The strong oxidant power of h+, which is able to strip one electron from an absorbed molecule, promotes oxidizing reactions. Organic radicals form in direct reactions, while hydroxyl and superoxide anion radicals form in indirect ones:
h + + H 2 O O H ( a d ) + H +
h + + O 2 ( a d ) 2 O ( a d )
OH and O are very powerful oxidants. They oxidize most molecules they contact. Reducing reactions are carried out by photoexcited e. In this case, adsorbed organic molecules are reduced (by taking e), and O2 (or H2O) form O2:
e + O 2 O 2 ( a d )
O 2 ( a d ) + H + H O 2 ( a d )
The superoxide radical anion, reacting with water, oxygen, and additional e, thus produces a shower of reactive oxygen species (ROS), like HO2, H2O2 and OH, which are of great importance in sterilization and antimicrobial outcomes. In environmental remediation these radicals will react with pollutants, leading in many cases to mineralization, the process which decomposes the pollutant into CO2 and H2O.
In environmental remediation, these radicals will react with the pollutants, leading in many cases to mineralization, which is the process that decomposes the pollutant into CO2 and H2O. A scheme of this particular application is shown in Figure 5.

2. Strategies to Enhance Daylight Titania Nanoparticles’ Photoactivity

The increased photoactivity of TiO2 NPs under visible light is a hot topic in materials science, aiming at indoor/sunlight TiO2 applications. Three main strategies will be visited—titania composites, titania doping (with a metal or nonmetal element), and amorphous titania.

2.1. Titania Composite

The simplest way to optimize titania photocatalyst activity is by preventing the recombination of photogenerated electron–hole pairs. This can be achieved in composite structures by mixing the titania semiconductor with a conductor material (i.e., a material with high electrical properties, namely higher electron mobility). By preventing the recombination of photogenerated electron–hole pairs (due to the π–π interactions of graphene, as an example), the charge transfer rate increases, and thus does the photocurrent. Graphene (with an electron mobility higher than 2000 cm2/V and a work function of 4.5 eV) emerges as an excellent candidate for this purpose. The academic community has focused great attention on this approach by combining titania with carbon-based materials such as graphene (GO), multiwalled carbon nanotubes, or metal–organic frameworks (MOF), as examples.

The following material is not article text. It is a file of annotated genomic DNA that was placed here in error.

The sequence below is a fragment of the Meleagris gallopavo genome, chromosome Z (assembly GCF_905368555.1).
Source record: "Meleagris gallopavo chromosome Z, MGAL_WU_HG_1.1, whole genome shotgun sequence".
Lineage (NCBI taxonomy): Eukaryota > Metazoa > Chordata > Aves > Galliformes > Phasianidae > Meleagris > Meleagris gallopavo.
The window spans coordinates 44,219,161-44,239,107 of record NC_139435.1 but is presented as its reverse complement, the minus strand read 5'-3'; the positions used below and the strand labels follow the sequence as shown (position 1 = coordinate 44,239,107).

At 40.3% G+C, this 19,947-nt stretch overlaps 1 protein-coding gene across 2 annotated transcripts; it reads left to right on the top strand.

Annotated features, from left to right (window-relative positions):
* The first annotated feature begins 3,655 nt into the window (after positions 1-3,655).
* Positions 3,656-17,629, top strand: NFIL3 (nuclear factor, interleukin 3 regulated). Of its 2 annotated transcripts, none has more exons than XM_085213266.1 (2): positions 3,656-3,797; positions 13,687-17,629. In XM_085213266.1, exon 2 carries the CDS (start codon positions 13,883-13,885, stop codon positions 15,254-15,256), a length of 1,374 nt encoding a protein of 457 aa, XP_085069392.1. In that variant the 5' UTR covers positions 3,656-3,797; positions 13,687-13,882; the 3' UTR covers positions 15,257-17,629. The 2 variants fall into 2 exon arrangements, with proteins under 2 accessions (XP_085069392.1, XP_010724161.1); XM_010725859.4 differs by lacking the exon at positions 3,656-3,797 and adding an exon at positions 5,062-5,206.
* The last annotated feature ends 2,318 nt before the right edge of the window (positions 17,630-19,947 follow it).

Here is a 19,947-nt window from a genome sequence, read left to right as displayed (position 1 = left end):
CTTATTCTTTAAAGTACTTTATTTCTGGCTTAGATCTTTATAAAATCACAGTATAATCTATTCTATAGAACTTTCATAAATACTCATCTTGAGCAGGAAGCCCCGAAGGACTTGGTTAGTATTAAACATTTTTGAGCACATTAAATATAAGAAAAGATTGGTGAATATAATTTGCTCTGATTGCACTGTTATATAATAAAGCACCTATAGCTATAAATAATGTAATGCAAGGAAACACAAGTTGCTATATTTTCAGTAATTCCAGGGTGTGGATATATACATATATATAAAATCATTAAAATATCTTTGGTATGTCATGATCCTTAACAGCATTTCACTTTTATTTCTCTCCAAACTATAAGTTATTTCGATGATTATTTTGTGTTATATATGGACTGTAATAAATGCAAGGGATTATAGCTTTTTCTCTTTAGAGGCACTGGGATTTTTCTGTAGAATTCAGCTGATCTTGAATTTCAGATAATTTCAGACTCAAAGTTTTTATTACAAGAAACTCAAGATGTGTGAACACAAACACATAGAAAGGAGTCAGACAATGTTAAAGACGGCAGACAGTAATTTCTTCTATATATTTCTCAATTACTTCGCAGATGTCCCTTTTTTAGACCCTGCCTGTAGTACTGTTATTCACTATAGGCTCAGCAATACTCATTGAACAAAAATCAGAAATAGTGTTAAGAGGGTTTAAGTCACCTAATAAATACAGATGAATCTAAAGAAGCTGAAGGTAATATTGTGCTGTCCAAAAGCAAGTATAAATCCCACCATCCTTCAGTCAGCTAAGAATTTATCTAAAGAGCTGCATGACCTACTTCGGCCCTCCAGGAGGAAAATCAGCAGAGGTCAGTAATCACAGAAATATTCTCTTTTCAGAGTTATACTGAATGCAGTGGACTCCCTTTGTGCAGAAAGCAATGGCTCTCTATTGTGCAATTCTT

Zhang et al. produced TiO2 nanofibers (with sol–gel electrospinning) and composed them with GO (from 0 to 5 wt%). The TiO2-GO composite showed enhanced photocatalytic properties and optical absorption in the visible range. The optimum GO concentration (aiming at photocatalytic efficiency) was 4 wt% [69]. Another example of a TiO2-carbon composite is based on polymeric graphitic carbon nitride (g-C3N4). g-C3N4 exhibits high thermal and chemical stability and a narrow band gap. Zada et al. additionally proposed an Au heterojunction in the composite—Au-(TiO2/g-C3N4) (Au from 0.5 to 4 wt%, TiO2 from 2 to 8 wt%) [70]. The authors were able to promote the dichlorophenol (DCP) and bisphenol photodegradation under visible light (46% and 37%, respectively). A related work was published by Porcu et al. [71]. Here, a TiO2-phenyl-carbon nitride composite was (hydrothermally) synthesized and tested as a photocatalyst for rhodamine B and methylene blue (and compared with a g-C3N4/TiO2 system). The composite system successfully degraded 98 % of rhodamine B and 88% of methylene blue, but after four cycles, its efficiency went down to 76% in methylene blue. These results reinforce the idea that phenyl-carbon nitride opens a bright future for such hybrid composites.
Koli et al. [72] produced a composite TiO2-multiwalled carbon nanotubes. The carbon nanotubes were mixed with titanium (IV) isopropoxide and left for 2 h at 60 °C. The product was dried at 110 °C and calcinated at 450 °C for 4 h. Concentrations from 0.1 to 0.5 wt.% of carbon nanotubes were used. The composites were tested with methyl orange dye under UV and solar light. The best results came from 0.5 wt.% of carbon nanotubes under UV (it requires 4× time to reach the same result under solar light, i.e., 30 min. under UV and 120 min under solar stimuli).